We have an insane calling to be where we aren't

Showing posts with label hiking. Show all posts
Showing posts with label hiking. Show all posts

Wednesday, August 16, 2017

North Lower Michigan

 That's what I call bike riding!

Traverse City and Sleeping Bear Dunes have been on our radar for quite sometime. We had to go west. So we headed to North Lower Michigan's little finger for some bike riding and relaxing.
 
The Leelanau Peninsula is dotted with small communities surrounded by farms, vineyards and orchards making it a perfect place for stargazing and considered one of the state's dark sky areas. We haven't been fortunate to see the milky way due to the clouds but they do keep us cool while out and about.

After catching up on our sleep, we pulled out the road bikes and map to plan out our routes for the ten days we were here and got the rubber on the road.

 
The rails to trails paved path from Sutton Bay to Traverse city between lakes was a great 30 mile ride. I have found riding flat or rolling hills sometimes painful on the butt. this ride did not disappoint, delightful with a touch of discomfort. Actualy, it hurt.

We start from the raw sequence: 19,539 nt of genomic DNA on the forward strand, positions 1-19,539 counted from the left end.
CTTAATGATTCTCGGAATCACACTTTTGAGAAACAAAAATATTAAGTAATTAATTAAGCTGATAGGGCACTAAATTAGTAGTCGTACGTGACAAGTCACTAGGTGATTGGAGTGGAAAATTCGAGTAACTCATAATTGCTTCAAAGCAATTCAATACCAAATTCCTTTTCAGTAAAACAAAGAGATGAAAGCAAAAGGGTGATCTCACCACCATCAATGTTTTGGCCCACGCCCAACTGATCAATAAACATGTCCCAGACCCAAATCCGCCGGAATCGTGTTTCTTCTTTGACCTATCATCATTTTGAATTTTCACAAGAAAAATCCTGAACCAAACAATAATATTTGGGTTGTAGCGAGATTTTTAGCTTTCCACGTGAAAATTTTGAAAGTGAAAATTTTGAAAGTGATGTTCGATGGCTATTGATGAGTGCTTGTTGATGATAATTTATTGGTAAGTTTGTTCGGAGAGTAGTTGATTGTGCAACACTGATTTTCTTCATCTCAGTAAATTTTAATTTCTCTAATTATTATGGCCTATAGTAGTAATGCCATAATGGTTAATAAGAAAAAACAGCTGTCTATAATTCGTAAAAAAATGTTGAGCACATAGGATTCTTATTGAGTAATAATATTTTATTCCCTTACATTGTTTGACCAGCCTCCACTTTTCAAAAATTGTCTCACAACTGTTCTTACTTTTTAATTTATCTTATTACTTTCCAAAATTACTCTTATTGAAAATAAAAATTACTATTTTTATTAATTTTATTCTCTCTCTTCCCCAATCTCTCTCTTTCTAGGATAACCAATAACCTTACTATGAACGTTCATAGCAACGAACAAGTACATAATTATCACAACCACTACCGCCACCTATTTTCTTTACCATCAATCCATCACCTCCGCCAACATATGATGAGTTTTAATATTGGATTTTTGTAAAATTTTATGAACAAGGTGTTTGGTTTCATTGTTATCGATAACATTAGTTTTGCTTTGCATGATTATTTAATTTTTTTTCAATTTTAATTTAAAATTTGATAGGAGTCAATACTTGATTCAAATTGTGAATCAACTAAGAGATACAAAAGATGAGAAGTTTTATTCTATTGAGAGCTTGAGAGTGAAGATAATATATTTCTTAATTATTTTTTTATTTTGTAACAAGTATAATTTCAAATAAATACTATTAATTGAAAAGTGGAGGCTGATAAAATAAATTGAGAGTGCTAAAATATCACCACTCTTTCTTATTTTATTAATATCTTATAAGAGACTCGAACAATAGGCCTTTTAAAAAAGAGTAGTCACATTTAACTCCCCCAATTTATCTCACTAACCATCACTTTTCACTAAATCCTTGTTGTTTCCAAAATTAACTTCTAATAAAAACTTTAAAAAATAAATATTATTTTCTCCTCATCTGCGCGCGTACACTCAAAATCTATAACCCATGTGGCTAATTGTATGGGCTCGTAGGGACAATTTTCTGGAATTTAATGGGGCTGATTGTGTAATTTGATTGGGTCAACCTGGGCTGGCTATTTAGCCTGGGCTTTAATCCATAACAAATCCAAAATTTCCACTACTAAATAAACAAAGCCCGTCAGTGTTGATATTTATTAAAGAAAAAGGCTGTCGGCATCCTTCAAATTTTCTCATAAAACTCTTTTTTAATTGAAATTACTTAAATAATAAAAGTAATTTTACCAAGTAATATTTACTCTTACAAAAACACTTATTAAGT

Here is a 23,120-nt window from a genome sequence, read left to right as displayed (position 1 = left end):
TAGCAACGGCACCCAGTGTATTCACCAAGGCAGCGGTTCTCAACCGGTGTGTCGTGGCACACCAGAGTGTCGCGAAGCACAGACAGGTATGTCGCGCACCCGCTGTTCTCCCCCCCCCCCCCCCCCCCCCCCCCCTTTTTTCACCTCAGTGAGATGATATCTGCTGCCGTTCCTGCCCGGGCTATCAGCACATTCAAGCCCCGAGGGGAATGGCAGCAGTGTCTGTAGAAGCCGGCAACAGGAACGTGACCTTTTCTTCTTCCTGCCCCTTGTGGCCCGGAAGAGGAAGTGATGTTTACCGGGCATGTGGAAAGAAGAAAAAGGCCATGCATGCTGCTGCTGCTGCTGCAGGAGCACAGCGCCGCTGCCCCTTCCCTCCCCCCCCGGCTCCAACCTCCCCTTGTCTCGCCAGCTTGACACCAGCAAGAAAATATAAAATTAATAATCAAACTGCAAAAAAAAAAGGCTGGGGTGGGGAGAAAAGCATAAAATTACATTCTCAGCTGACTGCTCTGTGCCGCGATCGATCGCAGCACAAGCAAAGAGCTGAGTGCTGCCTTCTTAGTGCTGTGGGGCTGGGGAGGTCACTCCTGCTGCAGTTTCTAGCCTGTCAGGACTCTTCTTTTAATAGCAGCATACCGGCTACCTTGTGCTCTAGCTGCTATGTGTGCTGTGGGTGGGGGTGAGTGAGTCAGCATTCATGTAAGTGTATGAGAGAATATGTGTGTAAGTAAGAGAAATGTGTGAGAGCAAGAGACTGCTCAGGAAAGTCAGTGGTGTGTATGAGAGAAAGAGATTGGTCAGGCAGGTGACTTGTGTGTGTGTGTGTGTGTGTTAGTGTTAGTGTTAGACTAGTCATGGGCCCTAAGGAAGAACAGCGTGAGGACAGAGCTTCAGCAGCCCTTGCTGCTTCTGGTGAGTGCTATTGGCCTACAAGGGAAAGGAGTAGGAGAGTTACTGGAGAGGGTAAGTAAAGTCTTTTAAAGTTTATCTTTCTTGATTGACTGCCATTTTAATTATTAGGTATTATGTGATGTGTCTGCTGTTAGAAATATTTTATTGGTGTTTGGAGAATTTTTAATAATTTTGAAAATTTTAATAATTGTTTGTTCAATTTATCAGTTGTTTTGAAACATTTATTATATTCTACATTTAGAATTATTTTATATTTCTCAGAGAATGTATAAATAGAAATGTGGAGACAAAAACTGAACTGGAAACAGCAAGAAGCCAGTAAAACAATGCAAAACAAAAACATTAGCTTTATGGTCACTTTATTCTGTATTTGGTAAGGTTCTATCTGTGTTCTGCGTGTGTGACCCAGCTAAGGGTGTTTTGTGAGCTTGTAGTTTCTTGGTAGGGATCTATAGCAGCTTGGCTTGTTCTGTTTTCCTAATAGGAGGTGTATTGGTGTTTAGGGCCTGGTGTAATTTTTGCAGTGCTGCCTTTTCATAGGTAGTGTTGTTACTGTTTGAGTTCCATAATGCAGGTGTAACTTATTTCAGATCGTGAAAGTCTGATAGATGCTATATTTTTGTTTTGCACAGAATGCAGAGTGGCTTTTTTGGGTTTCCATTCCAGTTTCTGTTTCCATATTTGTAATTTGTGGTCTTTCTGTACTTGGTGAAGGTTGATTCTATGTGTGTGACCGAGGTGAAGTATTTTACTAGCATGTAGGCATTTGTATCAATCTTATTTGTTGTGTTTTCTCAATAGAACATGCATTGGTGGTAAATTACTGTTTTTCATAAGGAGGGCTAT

The fish tacos were just right.
 


Our ride from Glen Arbor to Sleeping Bear Dunes along Glen Lake on the road was so pleasant returning on the Heritage Trail. 


 
One of the museums in the Dunes.




It took a while to climb in the sand with a few calf cramps.




This part of Sleeping Bear Dunes National Park is very steep. People were crawling back up on their hands and knees. 

 

 Northern Michigan's commercial fishing heritage remains alive today in Leland's Fishtown. We walked along the docks, amongst the weathered fishing shanties, smokehouses, racks of drying fishing nets, and fish tugs on the Leland River, and we could imagine what it would have been like in the early 1900s to live and work in this small fishing village, nestled along the shore of Lake Michigan. Fishtown still operates as one of the only working commercial fishing villages in the state of Michigan. Many of the shanties now house gift and clothing boutiques, art galleries and specialty food shops.

 We took a ride around North Lake Leenanau stopping in Fishtown in Leland which was a favorite of ours. The ferry to the Manitou Islands leaves from these docks daily at 9:30 and returns at 5:30.